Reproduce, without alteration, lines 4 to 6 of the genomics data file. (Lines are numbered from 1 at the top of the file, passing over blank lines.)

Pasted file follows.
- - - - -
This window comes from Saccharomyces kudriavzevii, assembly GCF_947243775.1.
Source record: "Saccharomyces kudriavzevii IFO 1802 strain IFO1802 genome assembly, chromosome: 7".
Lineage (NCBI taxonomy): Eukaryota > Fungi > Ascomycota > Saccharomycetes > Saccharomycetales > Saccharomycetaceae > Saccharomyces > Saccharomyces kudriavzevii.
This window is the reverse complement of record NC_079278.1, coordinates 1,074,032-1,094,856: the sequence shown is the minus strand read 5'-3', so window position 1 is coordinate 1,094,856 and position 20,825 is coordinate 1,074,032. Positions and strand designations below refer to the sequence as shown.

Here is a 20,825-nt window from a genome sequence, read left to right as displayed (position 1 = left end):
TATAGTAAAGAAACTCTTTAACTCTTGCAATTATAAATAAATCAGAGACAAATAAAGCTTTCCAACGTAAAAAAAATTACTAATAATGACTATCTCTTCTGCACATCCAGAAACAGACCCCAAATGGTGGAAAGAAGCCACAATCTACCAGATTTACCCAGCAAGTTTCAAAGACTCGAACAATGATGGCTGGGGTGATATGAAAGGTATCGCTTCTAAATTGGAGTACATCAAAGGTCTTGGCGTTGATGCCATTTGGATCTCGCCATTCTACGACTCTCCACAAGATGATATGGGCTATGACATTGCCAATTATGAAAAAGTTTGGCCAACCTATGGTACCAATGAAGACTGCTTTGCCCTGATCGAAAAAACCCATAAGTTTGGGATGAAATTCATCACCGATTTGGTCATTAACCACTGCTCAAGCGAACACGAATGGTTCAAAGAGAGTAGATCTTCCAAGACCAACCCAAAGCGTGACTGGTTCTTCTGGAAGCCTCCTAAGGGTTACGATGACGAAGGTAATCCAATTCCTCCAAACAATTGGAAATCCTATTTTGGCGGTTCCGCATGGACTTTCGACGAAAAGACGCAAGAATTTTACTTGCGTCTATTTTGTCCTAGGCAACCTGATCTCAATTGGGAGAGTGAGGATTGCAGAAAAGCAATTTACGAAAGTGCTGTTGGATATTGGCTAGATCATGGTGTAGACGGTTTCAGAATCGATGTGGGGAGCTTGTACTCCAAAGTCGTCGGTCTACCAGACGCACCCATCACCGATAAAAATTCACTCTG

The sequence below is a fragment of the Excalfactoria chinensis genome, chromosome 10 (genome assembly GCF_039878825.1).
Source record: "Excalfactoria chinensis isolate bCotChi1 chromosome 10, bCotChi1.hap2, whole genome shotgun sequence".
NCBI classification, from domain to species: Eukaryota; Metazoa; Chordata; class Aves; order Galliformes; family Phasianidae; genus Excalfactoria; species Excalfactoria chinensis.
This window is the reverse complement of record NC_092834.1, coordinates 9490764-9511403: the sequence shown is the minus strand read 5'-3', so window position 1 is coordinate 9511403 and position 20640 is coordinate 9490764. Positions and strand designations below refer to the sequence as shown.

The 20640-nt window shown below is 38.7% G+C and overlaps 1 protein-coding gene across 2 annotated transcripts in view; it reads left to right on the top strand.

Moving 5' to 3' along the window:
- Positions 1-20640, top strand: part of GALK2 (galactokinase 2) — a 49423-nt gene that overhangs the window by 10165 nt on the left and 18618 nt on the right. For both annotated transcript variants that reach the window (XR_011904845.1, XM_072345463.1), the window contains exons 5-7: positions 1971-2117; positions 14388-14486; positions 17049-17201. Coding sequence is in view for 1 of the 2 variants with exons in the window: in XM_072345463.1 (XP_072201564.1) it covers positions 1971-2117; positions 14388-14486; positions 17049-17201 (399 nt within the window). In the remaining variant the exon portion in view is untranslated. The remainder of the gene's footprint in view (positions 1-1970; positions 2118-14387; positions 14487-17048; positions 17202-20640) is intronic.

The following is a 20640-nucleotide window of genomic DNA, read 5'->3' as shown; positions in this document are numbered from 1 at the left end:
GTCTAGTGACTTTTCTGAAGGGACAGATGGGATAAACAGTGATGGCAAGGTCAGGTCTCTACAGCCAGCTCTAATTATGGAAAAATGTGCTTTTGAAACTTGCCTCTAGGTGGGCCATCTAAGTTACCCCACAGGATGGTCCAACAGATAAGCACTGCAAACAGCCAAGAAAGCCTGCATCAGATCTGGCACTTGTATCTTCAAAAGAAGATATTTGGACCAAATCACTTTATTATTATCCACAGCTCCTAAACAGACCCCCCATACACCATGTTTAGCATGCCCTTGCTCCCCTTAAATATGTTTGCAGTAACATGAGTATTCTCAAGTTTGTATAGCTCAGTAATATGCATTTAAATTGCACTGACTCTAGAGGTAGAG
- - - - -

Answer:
This window is the reverse complement of record NC_079278.1, coordinates 1,074,032-1,094,856: the sequence shown is the minus strand read 5'-3', so window position 1 is coordinate 1,094,856 and position 20,825 is coordinate 1,074,032. Positions and strand designations below refer to the sequence as shown.

Here is a 20,825-nt window from a genome sequence, read left to right as displayed (position 1 = left end):
TATAGTAAAGAAACTCTTTAACTCTTGCAATTATAAATAAATCAGAGACAAATAAAGCTTTCCAACGTAAAAAAAATTACTAATAATGACTATCTCTTCTGCACATCCAGAAACAGACCCCAAATGGTGGAAAGAAGCCACAATCTACCAGATTTACCCAGCAAGTTTCAAAGACTCGAACAATGATGGCTGGGGTGATATGAAAGGTATCGCTTCTAAATTGGAGTACATCAAAGGTCTTGGCGTTGATGCCATTTGGATCTCGCCATTCTACGACTCTCCACAAGATGATATGGGCTATGACATTGCCAATTATGAAAAAGTTTGGCCAACCTATGGTACCAATGAAGACTGCTTTGCCCTGATCGAAAAAACCCATAAGTTTGGGATGAAATTCATCACCGATTTGGTCATTAACCACTGCTCAAGCGAACACGAATGGTTCAAAGAGAGTAGATCTTCCAAGACCAACCCAAAGCGTGACTGGTTCTTCTGGAAGCCTCCTAAGGGTTACGATGACGAAGGTAATCCAATTCCTCCAAACAATTGGAAATCCTATTTTGGCGGTTCCGCATGGACTTTCGACGAAAAGACGCAAGAATTTTACTTGCGTCTATTTTGTCCTAGGCAACCTGATCTCAATTGGGAGAGTGAGGATTGCAGAAAAGCAATTTACGAAAGTGCTGTTGGATATTGGCTAGATCATGGTGTAGACGGTTTCAGAATCGATGTGGGGAGCTTGTACTCCAAAGTCGTCGGTCTACCAGACGCACCCATCACCGATAAAAATTCACTCTG